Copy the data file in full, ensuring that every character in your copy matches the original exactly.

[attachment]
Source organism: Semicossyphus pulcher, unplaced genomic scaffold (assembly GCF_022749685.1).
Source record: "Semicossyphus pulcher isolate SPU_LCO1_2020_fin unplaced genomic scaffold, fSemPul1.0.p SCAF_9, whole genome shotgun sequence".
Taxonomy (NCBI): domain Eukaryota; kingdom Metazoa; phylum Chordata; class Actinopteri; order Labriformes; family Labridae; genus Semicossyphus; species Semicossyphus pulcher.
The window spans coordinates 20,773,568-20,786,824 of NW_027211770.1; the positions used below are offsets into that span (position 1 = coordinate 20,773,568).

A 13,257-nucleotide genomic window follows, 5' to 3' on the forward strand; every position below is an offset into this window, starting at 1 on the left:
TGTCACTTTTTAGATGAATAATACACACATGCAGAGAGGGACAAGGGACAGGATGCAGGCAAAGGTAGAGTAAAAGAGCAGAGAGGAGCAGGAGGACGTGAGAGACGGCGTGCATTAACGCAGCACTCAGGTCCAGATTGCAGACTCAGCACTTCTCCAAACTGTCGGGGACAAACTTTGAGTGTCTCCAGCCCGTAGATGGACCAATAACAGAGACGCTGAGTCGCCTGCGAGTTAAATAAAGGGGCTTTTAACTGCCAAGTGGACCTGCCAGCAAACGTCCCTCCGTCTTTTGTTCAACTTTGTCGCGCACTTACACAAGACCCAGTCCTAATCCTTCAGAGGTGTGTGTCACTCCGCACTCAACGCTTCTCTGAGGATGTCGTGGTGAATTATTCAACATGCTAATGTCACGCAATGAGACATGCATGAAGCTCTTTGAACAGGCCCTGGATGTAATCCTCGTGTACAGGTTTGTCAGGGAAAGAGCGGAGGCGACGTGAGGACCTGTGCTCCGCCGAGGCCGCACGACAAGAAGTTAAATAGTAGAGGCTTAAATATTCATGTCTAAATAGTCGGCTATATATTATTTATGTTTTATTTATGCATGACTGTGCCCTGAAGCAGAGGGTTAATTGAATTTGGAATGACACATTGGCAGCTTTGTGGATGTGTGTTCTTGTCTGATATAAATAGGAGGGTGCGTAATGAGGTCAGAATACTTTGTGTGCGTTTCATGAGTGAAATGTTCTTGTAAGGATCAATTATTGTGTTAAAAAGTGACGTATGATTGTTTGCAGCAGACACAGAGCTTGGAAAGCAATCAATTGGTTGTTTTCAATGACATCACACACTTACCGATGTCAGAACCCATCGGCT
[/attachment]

Source organism: Semicossyphus pulcher, unplaced genomic scaffold (assembly GCF_022749685.1).
Source record: "Semicossyphus pulcher isolate SPU_LCO1_2020_fin unplaced genomic scaffold, fSemPul1.0.p SCAF_9, whole genome shotgun sequence".
Taxonomy (NCBI): domain Eukaryota; kingdom Metazoa; phylum Chordata; class Actinopteri; order Labriformes; family Labridae; genus Semicossyphus; species Semicossyphus pulcher.
The window spans coordinates 20,773,568-20,786,824 of NW_027211770.1; the positions used below are offsets into that span (position 1 = coordinate 20,773,568).

A 13,257-nucleotide genomic window follows, 5' to 3' on the forward strand; every position below is an offset into this window, starting at 1 on the left:
TGTCACTTTTTAGATGAATAATACACACATGCAGAGAGGGACAAGGGACAGGATGCAGGCAAAGGTAGAGTAAAAGAGCAGAGAGGAGCAGGAGGACGTGAGAGACGGCGTGCATTAACGCAGCACTCAGGTCCAGATTGCAGACTCAGCACTTCTCCAAACTGTCGGGGACAAACTTTGAGTGTCTCCAGCCCGTAGATGGACCAATAACAGAGACGCTGAGTCGCCTGCGAGTTAAATAAAGGGGCTTTTAACTGCCAAGTGGACCTGCCAGCAAACGTCCCTCCGTCTTTTGTTCAACTTTGTCGCGCACTTACACAAGACCCAGTCCTAATCCTTCAGAGGTGTGTGTCACTCCGCACTCAACGCTTCTCTGAGGATGTCGTGGTGAATTATTCAACATGCTAATGTCACGCAATGAGACATGCATGAAGCTCTTTGAACAGGCCCTGGATGTAATCCTCGTGTACAGGTTTGTCAGGGAAAGAGCGGAGGCGACGTGAGGACCTGTGCTCCGCCGAGGCCGCACGACAAGAAGTTAAATAGTAGAGGCTTAAATATTCATGTCTAAATAGTCGGCTATATATTATTTATGTTTTATTTATGCATGACTGTGCCCTGAAGCAGAGGGTTAATTGAATTTGGAATGACACATTGGCAGCTTTGTGGATGTGTGTTCTTGTCTGATATAAATAGGAGGGTGCGTAATGAGGTCAGAATACTTTGTGTGCGTTTCATGAGTGAAATGTTCTTGTAAGGATCAATTATTGTGTTAAAAAGTGACGTATGATTGTTTGCAGCAGACACAGAGCTTGGAAAGCAATCAATTGGTTGTTTTCAATGACATCACACACTTACCGATGTCAGAACCCATCGGCT